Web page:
Flight equipment
    677,006       682,635  
Ground equipment
    26,107       22,411  
Less: accumulated depreciation
    (110,001 )     (93,005 )
Purchase deposits for flight equipment
    296,658       338,356  
                 
Property and equipment, net
    889,770       950,397  
Other Assets
               
Deposits and other assets
    57,070       38,745  
Lease contracts and intangible assets, net
    36,650       37,039  
                 
Total Assets
  $ 1,740,873     $ 1,600,745  
                 
LIABILITIES AND EQUITY
Current Liabilities
               
Accounts payable
  $ 20,810     $ 16,263  
Accrued liabilities
    107,907       101,519  
Current portion of long-term debt
    38,830       36,243  
                 
Total current liabilities
    167,547       154,025  
Other Liabilities
               
Long-term debt
    526,680       635,628  
Deferred taxes
    74,501       62,321  
Other liabilities
    83,388       67,032  
                 
Total other liabilities
    684,569       764,981  
Commitments and contingencies (Note 9)
               
Equity
               
Stockholders’ Equity
               
Preferred stock, $1 par value; 10,000,000 shares authorized; no shares issued
           
Common stock, $0.01 par value; 50,000,000 shares authorized; 26,593,450 and 21,932,720 shares issued, 25,700,765 and 21,061,841 shares outstanding (net of treasury stock), at December 31, 2009 and 2008, respectively
    266       219  
Additional paid-in-capital
    481,074       355,185  
Treasury stock, at cost; 892,685 and 870,879 shares, respectively
    (26,394 )     (26,009 )
Accumulated other comprehensive income/(loss)
    471       (736 )
Retained earnings
    430,856       353,080  
                 
Total stockholders’ equity
    886,273       681,739  
Noncontrolling interest
    2,484        
                 
Total equity
    888,757       681,739  
                 
Total Liabilities and Equity
  $ 1,740,873     $ 1,600,745  
                 
 
See accompanying Notes to Consolidated Financial Statements.


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ATLAS AIR WORLDWIDE HOLDINGS, INC.
 
CONSOLIDATED STATEMENTS OF OPERATIONS
 
                         
    For The Years Ended December 31,  
    2009     2008     2007  
    (In thousands, except per share data)  
 
Operating Revenue
                       
ACMI
  $ 482,231     $ 358,234     $ 360,909  
AMC charter
    328,990       425,814       388,966  
Commercial charter
    215,127       127,325       117,142  
Dry leasing
    12,799       48,770       50,512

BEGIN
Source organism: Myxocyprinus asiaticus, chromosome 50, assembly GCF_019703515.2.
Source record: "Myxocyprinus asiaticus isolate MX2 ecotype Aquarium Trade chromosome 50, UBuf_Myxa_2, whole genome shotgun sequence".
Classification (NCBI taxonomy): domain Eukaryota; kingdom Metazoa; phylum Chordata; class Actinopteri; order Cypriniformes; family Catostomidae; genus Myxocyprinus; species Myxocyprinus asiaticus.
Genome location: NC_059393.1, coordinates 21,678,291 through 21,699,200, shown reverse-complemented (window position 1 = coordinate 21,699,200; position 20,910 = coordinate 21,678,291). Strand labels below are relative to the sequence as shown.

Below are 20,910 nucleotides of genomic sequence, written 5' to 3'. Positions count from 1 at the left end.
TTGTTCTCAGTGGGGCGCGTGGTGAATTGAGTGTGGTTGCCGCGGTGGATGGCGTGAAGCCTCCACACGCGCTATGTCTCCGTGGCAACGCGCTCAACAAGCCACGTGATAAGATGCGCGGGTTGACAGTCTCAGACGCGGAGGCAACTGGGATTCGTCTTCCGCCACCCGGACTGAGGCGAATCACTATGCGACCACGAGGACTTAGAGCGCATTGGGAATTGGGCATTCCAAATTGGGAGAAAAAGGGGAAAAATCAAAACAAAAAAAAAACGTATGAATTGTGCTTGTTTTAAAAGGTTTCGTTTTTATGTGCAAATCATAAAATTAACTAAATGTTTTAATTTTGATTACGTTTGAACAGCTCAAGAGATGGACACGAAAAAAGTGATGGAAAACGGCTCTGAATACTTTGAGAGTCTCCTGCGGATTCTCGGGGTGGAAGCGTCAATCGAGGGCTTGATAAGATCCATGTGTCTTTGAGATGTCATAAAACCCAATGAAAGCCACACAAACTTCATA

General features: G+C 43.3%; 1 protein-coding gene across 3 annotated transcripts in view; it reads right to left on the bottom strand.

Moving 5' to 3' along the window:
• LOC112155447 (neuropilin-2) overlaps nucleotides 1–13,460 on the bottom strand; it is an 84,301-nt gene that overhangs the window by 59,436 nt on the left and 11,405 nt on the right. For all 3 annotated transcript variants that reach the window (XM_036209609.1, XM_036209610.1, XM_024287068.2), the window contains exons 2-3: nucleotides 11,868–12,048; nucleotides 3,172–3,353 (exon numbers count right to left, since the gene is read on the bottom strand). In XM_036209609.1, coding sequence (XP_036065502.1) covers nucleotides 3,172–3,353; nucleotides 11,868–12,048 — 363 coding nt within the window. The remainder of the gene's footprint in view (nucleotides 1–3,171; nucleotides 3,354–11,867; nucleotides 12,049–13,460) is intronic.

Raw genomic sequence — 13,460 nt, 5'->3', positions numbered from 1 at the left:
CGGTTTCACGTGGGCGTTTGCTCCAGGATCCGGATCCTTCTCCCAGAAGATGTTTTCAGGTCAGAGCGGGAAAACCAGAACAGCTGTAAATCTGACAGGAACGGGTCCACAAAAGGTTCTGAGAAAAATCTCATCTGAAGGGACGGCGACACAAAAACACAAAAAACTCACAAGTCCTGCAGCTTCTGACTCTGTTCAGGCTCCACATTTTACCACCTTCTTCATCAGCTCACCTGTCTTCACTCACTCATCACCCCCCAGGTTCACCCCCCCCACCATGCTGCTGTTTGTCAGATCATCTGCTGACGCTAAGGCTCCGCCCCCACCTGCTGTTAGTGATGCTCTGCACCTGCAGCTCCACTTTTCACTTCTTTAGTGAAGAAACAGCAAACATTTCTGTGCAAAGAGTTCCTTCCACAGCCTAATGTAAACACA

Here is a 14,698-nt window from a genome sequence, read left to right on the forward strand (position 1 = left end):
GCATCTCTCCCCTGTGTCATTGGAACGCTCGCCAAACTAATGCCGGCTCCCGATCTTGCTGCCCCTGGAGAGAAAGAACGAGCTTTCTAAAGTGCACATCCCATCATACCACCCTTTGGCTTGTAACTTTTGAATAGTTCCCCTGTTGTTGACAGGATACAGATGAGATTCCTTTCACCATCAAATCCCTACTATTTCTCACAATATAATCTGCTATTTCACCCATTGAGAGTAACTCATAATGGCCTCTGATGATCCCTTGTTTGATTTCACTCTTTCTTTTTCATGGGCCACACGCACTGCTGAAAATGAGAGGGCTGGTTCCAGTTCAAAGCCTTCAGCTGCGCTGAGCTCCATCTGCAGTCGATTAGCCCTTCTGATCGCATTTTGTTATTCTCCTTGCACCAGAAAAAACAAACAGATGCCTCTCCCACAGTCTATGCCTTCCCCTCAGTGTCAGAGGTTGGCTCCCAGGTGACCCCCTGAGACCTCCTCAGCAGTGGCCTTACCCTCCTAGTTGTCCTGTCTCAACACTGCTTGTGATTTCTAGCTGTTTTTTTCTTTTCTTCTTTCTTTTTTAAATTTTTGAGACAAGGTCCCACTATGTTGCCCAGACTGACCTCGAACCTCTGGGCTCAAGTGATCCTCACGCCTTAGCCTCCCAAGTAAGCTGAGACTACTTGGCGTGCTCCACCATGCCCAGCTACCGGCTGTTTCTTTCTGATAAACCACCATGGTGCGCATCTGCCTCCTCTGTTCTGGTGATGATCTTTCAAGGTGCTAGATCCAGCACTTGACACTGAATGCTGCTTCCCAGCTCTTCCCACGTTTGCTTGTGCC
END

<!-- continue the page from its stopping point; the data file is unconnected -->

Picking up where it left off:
Scheduled service
          645,283       657,576  
Other
    22,399       2,056        
                         
Total Operating Revenue
  $ 1,061,546     $ 1,607,482     $ 1,575,105  
                         
Operating Expenses
                       
Salaries, wages and benefits
    215,660       221,765       249,517  
Aircraft fuel
    201,207       677,544       531,755  
Aircraft rent
    151,080       157,063       155,575  
Maintenance, materials and repairs
    147,758       171,396       149,306  
Depreciation and amortization
    33,074       38,946       40,012  
Landing fees and other rent
    39,552       65,033       76,208  
Travel
    25,235       45,842       50,814  
Ground handling and airport fees
    16,212       61,927       78,038  
Gain on disposal of aircraft
    (953 )     (2,726 )     (3,475 )
Special charge
    8,216       91,167        
Other
    74,498       91,672       92,580  
                         
Total Operating Expenses
    911,539       1,619,629       1,420,330  
                         
Operating Income/(Loss)
    150,007       (12,147 )     154,775  
                         
Non-operating Expenses/(Income)
                       
Interest income
    (3,014 )     (12,778 )     (17,775 )
Interest expense
    44,731       49,986       44,732  
Capitalized interest
    (12,215 )     (11,282 )     (4,489 )
Gain on early extinguishment of debt
    (2,713 )            
Gain on consolidation of subsidiary
    (113 )            
Gain on issuance of stock
          (153,579 )      
Other (income) expense, net
    (765 )     5,285       (428 )
                         
Total Non-operating Expenses / (Income)
    25,911       (122,368 )     22,040  
Income before income taxes
    124,096       110,221       132,735  
Income tax expense
    47,940       50,200       320  
                         
Net Income
    76,156       60,021       132,415  
Less: Net loss attributable to noncontrolling interests
    (1,620 )     (3,675 )      
                         
Net Income Attributable to Common Stockholders
  $ 77,776     $ 63,696     $ 132,415  
                         
Earnings per share:
                       
Basic
  $ 3.59     $ 2.98     $ 6.24  
                         
Diluted
  $ 3.56     $ 2.97     $ 6.17  
                         
Weighted average shares:
                       
Basic
    21,652       21,361       21,221  
                         
Diluted
    21,818       21,431       21,453  
                         
 
See accompanying Notes to Consolidated Financial Statements.


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ATLAS AIR WORLDWIDE HOLDINGS, INC.
 
CONSOLIDATED STATEMENTS OF CASH FLOWS
 
                         
    For the Years Ended December 31,  
    2009     2008     2007  
    (In thousands)  
 
Cash Flows from Operating Activities:
                       
Net Income Attributable to Common Stockholders
  $ 77,776     $ 63,696     $ 132,415  
Net loss attributable to noncontrolling interests
    (1,620 )     (3,675 )      
                         
Net Income
    76,156       60,021       132,415  
Adjustments to reconcile Net Income to net cash provided by operating activities: